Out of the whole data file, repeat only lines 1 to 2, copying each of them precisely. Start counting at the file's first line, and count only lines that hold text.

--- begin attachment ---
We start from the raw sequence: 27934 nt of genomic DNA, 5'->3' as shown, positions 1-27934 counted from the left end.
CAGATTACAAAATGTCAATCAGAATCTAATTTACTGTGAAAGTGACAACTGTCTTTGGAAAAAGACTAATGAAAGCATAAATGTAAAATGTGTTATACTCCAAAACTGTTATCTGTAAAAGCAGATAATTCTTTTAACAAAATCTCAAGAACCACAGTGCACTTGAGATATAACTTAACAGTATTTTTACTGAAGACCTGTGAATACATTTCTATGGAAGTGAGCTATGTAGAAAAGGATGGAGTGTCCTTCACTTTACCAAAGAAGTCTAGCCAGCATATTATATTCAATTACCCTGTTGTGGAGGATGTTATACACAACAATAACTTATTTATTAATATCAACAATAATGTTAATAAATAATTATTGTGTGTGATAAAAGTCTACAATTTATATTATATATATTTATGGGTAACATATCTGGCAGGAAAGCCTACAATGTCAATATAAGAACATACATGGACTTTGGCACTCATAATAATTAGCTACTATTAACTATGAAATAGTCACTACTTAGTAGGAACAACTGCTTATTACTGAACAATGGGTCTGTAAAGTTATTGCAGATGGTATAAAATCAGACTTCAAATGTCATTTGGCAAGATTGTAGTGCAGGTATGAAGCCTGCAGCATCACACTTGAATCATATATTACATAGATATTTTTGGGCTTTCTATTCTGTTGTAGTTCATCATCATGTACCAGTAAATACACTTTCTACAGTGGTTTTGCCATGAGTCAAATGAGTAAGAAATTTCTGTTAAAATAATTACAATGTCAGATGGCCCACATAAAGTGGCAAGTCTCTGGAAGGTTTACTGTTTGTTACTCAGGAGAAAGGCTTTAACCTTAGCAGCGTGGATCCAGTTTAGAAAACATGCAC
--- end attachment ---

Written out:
We start from the raw sequence: 27934 nt of genomic DNA, 5'->3' as shown, positions 1-27934 counted from the left end.
CAGATTACAAAATGTCAATCAGAATCTAATTTACTGTGAAAGTGACAACTGTCTTTGGAAAAAGACTAATGAAAGCATAAATGTAAAATGTGTTATACTCCAAAACTGTTATCTGTAAAAGCAGATAATTCTTTTAACAAAATCTCAAGAACCACAGTGCACTTGAGATATAACTTAACAGTATTTTTACTGAAGACCTGTGAATACATTTCTATGGAAGTGAGCTATGTAGAAAAGGATGGAGTGTCCTTCACTTTACCAAAGAAGTCTAGCCAGCATATTATATTCAATTACCCTGTTGTGGAGGATGTTATACACAACAATAACTTATTTATTAATATCAACAATAATGTTAATAAATAATTATTGTGTGTGATAAAAGTCTACAATTTATATTATATATATTTATGGGTAACATATCTGGCAGGAAAGCCTACAATGTCAATATAAGAACATACATGGACTTTGGCACTCATAATAATTAGCTACTATTAACTATGAAATAGTCACTACTTAGTAGGAACAACTGCTTATTACTGAACAATGGGTCTGTAAAGTTATTGCAGATGGTATAAAATCAGACTTCAAATGTCATTTGGCAAGATTGTAGTGCAGGTATGAAGCCTGCAGCATCACACTTGAATCATATATTACATAGATATTTTTGGGCTTTCTATTCTGTTGTAGTTCATCATCATGTACCAGTAAATACACTTTCTACAGTGGTTTTGCCATGAGTCAAATGAGTAAGAAATTTCTGTTAAAATAATTACAATGTCAGATGGCCCACATAAAGTGGCAAGTCTCTGGAAGGTTTACTGTTTGTTACTCAGGAGAAAGGCTTTAACCTTAGCAGCGTGGATCCAGTTTAGAAAACATGCAC